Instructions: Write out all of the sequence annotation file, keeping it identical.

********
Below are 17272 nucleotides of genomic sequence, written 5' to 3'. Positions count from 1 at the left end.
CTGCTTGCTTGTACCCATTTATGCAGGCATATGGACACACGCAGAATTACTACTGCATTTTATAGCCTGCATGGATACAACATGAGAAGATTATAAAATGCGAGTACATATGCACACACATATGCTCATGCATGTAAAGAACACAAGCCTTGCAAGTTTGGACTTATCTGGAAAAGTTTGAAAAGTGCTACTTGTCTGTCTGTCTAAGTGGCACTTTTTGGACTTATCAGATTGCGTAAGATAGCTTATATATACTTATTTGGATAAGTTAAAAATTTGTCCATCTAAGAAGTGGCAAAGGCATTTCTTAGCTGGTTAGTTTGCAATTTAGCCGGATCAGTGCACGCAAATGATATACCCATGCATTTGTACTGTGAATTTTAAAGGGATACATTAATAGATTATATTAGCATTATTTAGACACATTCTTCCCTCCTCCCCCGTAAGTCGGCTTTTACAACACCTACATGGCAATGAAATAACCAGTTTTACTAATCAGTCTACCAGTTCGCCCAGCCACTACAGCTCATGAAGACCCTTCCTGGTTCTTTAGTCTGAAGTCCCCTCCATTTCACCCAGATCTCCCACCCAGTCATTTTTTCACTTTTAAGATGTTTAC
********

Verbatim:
Below are 17272 nucleotides of genomic sequence, written 5' to 3'. Positions count from 1 at the left end.
CTGCTTGCTTGTACCCATTTATGCAGGCATATGGACACACGCAGAATTACTACTGCATTTTATAGCCTGCATGGATACAACATGAGAAGATTATAAAATGCGAGTACATATGCACACACATATGCTCATGCATGTAAAGAACACAAGCCTTGCAAGTTTGGACTTATCTGGAAAAGTTTGAAAAGTGCTACTTGTCTGTCTGTCTAAGTGGCACTTTTTGGACTTATCAGATTGCGTAAGATAGCTTATATATACTTATTTGGATAAGTTAAAAATTTGTCCATCTAAGAAGTGGCAAAGGCATTTCTTAGCTGGTTAGTTTGCAATTTAGCCGGATCAGTGCACGCAAATGATATACCCATGCATTTGTACTGTGAATTTTAAAGGGATACATTAATAGATTATATTAGCATTATTTAGACACATTCTTCCCTCCTCCCCCGTAAGTCGGCTTTTACAACACCTACATGGCAATGAAATAACCAGTTTTACTAATCAGTCTACCAGTTCGCCCAGCCACTACAGCTCATGAAGACCCTTCCTGGTTCTTTAGTCTGAAGTCCCCTCCATTTCACCCAGATCTCCCACCCAGTCATTTTTTCACTTTTAAGATGTTTAC